It is place and head of the parish of Villazón, and Llamas is a village belonging to that parish, obligatory step of the Primitive Way. They are located in the so-called Veiga Villazón, in a splendid valley formed by the River Nonaya, protected by the slopes of Mount Traviesas. Old writings speak of a monastery located in Quintana and that was donated by Sancha Rodríguez to the monks of the monastery of Belmonte at the beginning of the XIII century. These valleys must have been the greed of the rulers of the time. The name Llamas is synonymous, in Asturian, with llamarga, mudazal, barrizal, and can refer to how it should have been in the past, today fertile and green, a valley that extends to the Nonaya River.
The landscape that surrounds Llamas and Quintana is of a brilliant green offered by the fluvial valley and the rounded mountains that surround it. The village of Llamas has a dovecote, which, along the route of the Primitive Way, has become an identifying symbol of it. A little further away is the Llamas chapel, dedicated to the Virgen de Los Dolores, which hosts a famous pilgrimage every September. The Way of Saint James, on a long straight line, joins Llamas with Quintana, where its parish church, erected in the 18th century and recently restored, dedicated to Santiago, tells its long Jacobean history, as the remains found during the restoration work confirm that the origin of the temple dates back to the 13th century, even earlier, since some historians believe that it could have some link with the Monastery of San Salvador de Cornellana and that the temple might have been ordered to be built by a relative of the Infanta Cristina. Next to the church is La Fonte Santiago.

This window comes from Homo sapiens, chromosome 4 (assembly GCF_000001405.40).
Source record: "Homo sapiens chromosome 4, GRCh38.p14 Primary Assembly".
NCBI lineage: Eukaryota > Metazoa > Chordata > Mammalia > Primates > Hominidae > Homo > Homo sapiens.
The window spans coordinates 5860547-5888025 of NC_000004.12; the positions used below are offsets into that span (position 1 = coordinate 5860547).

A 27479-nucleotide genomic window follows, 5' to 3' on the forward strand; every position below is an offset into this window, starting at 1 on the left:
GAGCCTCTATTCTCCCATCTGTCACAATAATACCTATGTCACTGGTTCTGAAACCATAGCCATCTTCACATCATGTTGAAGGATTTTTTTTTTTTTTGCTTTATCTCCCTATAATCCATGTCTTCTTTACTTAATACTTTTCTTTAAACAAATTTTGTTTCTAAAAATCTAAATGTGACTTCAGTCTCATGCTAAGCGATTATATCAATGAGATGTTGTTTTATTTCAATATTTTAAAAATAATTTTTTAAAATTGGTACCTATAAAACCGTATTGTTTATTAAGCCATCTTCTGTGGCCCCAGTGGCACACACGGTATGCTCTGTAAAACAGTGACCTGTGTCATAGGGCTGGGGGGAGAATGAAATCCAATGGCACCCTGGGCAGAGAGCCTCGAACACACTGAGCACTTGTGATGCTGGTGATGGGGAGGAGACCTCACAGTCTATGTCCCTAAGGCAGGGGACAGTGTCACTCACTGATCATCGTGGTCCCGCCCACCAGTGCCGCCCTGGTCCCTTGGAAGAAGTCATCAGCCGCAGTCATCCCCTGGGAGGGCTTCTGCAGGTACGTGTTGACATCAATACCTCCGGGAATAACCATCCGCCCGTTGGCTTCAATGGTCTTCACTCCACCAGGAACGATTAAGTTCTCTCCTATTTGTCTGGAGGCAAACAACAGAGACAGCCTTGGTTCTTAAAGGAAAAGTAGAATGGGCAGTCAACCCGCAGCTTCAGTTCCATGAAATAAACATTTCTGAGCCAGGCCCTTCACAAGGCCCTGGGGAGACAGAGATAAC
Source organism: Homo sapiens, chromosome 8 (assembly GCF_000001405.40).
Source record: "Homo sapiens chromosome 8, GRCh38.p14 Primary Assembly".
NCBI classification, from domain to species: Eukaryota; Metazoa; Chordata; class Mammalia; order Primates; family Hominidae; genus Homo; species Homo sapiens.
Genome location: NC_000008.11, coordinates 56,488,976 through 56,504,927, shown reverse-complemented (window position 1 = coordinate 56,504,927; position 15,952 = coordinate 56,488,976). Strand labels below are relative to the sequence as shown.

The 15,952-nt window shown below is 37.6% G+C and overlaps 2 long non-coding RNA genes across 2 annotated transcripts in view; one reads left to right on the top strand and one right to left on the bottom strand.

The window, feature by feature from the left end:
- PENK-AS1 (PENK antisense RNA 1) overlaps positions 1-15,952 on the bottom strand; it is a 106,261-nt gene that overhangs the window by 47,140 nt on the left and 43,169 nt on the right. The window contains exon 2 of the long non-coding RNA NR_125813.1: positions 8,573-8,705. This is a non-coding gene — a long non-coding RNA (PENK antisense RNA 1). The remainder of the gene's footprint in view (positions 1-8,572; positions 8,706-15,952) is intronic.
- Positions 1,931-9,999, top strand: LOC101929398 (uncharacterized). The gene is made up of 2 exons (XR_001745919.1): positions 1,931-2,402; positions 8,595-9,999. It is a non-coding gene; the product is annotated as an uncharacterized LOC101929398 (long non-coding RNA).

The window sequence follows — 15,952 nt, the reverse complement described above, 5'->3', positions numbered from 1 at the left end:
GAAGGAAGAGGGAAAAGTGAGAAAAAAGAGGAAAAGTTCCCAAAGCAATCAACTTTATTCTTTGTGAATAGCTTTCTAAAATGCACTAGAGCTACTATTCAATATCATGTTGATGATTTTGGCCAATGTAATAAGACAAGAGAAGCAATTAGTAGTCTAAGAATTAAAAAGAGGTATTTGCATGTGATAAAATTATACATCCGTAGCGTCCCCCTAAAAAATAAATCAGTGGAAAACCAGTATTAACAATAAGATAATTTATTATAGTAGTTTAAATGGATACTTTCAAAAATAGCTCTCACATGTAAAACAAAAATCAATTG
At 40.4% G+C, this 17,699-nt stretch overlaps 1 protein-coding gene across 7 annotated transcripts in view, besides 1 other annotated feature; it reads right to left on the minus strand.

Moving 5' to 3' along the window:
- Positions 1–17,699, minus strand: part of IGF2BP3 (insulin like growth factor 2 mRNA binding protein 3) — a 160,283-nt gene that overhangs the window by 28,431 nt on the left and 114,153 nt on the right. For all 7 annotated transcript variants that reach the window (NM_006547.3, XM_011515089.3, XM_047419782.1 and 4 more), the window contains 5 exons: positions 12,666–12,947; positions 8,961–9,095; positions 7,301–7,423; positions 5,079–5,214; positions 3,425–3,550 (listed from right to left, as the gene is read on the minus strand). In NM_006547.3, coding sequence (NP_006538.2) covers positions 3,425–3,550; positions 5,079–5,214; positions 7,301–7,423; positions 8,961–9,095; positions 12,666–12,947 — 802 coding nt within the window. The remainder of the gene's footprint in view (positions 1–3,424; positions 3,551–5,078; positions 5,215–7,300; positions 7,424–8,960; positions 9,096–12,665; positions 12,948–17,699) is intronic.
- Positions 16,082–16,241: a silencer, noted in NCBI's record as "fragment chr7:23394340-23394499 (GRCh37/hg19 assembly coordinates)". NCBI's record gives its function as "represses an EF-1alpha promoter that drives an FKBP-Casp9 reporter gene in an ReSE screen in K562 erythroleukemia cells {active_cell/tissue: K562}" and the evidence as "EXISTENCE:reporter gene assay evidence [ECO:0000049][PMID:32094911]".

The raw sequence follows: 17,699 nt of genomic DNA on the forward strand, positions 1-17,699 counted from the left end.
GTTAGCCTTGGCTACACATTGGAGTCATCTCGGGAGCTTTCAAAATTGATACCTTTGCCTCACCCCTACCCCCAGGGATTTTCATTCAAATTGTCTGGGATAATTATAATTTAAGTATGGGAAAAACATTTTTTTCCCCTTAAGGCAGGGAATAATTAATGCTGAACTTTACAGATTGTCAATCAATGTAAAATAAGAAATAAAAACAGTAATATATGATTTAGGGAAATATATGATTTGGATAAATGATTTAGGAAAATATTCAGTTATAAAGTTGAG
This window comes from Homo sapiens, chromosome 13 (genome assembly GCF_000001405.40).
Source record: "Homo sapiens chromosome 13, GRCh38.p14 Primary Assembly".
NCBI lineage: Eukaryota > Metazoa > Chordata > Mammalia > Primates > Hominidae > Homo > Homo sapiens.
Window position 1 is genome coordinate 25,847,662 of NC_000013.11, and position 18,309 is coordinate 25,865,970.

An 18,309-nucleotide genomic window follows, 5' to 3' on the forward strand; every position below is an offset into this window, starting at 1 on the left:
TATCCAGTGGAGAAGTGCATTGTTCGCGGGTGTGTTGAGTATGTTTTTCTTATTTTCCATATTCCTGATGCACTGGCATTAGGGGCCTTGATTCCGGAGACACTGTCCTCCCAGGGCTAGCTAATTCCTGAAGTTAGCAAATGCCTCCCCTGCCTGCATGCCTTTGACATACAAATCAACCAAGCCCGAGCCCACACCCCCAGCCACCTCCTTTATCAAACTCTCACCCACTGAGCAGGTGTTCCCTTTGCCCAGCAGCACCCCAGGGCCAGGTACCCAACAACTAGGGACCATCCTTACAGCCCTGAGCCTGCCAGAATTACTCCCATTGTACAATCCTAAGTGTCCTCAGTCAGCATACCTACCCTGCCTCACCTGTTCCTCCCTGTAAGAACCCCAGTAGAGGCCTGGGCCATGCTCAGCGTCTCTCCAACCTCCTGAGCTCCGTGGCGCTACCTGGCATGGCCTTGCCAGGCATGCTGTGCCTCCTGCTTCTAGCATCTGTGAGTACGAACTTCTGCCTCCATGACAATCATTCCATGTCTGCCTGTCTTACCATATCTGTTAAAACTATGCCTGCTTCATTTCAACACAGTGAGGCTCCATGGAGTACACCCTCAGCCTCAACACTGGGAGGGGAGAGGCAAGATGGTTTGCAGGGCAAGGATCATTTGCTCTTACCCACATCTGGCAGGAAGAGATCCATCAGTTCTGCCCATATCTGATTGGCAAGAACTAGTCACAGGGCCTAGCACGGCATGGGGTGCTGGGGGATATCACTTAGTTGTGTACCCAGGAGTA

Quintana and Llamas, together with the other places and villages in the parish, celebrate the festivity of Santiago on 25 July.
Parish, from the Greek word paroikía, means "close to the house". In Asturias the parish is a traditional form of administrative, religious and agrarian organization. The Statute of Autonomy of the Principality of Asturias establishes that the existence of the rural parish must be recognized as a traditional form of coexistence and settlement of the Asturian population. Continuing in this way with the organizational model and population, religious, cultural and economic, of the Asturian parish.
The remains of old constructions found during the works carried out for the restoration of the church of Santiago have given cause to think that in the place and with the same location as the temple, there was a Roman villa. The remains of an old mill lead us to believe that the people who once populated the place were also dedicated to agricultural work. Another curious feature of this church is that its altar is oriented towards the west and not as in most of the temples pointing towards Jerusalem.
Quintana and Llamas can be reached by following the N-634 in its section that joins Cornellana with Salas, as it is in this same national road where you will find the various detours that lead to these towns.
The nearest bus stop to Quintana is on the N-634 road, in Villazón, just 750 m away. For Llamas the bus stop is in Espinedo, one kilometre away. The service is daily and covers the route Oviedo-Cangas del Narcea-Pola de Allande.
The nearest RENFE station to Quintana and Llamas is in the council of Grado. In the council of Pravia is the nearest FEVE station.
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